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We live in a time of information abundance, which far too many of us see as information overload. With the sum total of human knowledge, past and present, at our fingertips, we’re faced with a crisis of attention: which ideas should we engage with, and why? Big Think is an evolving roadmap to the best thinking on the planet — the ideas that can help you think flexibly and act decisively in a multivariate world.

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Big ideas are lenses for envisioning the future. Every article and video on bigthink.com and on our learning platforms is based on an emerging “big idea” that is significant, widely relevant, and actionable. We’re sifting the noise for the questions and insights that have the power to change all of our lives, for decades to come. For example, reverse-engineering is a big idea in that the concept is increasingly useful across multiple disciplines, from education to nanotechnology.

Themes are the seven broad umbrellas under which we organize the hundreds of big ideas that populate Big Think. They include New World Order, Earth and Beyond, 21st Century Living, Going Mental, Extreme Biology, Power and Influence, and Inventing the Future.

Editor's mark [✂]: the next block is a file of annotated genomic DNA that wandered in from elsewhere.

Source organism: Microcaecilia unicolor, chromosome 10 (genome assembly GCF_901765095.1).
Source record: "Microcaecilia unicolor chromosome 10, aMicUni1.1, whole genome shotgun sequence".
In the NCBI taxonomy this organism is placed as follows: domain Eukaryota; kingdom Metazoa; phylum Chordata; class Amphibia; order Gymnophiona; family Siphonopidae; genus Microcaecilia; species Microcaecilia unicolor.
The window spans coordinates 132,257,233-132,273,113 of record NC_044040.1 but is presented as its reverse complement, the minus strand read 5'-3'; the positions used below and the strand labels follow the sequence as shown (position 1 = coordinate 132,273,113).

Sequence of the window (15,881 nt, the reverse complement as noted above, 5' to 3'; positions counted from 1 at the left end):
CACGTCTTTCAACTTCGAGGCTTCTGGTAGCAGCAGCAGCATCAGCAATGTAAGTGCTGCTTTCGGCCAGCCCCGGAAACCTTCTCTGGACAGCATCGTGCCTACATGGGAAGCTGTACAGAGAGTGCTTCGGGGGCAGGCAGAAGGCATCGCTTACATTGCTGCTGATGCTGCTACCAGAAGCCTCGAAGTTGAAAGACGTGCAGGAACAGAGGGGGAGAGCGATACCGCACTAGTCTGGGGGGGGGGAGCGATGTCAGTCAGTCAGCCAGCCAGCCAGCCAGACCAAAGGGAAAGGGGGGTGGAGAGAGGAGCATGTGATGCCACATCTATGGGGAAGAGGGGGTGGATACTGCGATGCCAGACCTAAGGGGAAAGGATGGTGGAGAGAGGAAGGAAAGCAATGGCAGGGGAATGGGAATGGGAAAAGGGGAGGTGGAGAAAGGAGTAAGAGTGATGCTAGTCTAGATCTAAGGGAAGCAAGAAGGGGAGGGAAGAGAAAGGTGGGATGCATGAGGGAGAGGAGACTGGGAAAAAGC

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Former Basketball Player John Amaechi and Filmmaker Mike Leigh Interviewed by Big Think

October 9, 2010, 12:00 AM
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Many of the guests who we interview at Big Think can be described as "giants" in their fields, but this week we actually hosted our tallest guest ever.  John Amaechi, the 6'10" former basketball pro, made headlines in 2007 when he announced that he was gay—a first for the NBA. Amaechi is also one of a very small handful of  basketball players with a Ph.D; he completed a graduate degree in psychology after retiring. During his interview, he spoke candidly about being gay in the NBA, about reconciling black identity and gay identity, and about the troubling lack of emotional illiteracy among adolescent males.

Mitch Horowitz, a scholar of all things esoteric, also came by the Big Think offices this week to regale us with stories of America's occult past. Because of its religious freedom, the United States became a laboratory for all sorts of religious and spiritual experiments, he told us. And that influence has reached as far as the White House: Abraham Lincoln and his wife Mary Todd are reported to have had more than one séance in the presidential abode, hoping to conjure the spirit of their dead son Willie. Horowitz also gave us an academic history of the Ouija board. 

British filmmaker Mike Leigh also stopped by our studio while he was in town for the New York premiere of his new film Another Year. The 67-year-old auteur has spent his career making films about ordinary people, whom he says are far more interesting than the superheroes and bigshots in Hollywood films. But he is not, of course, the first realist director; he told us about the long tradition of realism in filmmaking, beginning with the first documentary films in the 19th century through the Italian neorealists and Japanese masters like Kurosawa and Ozu. 
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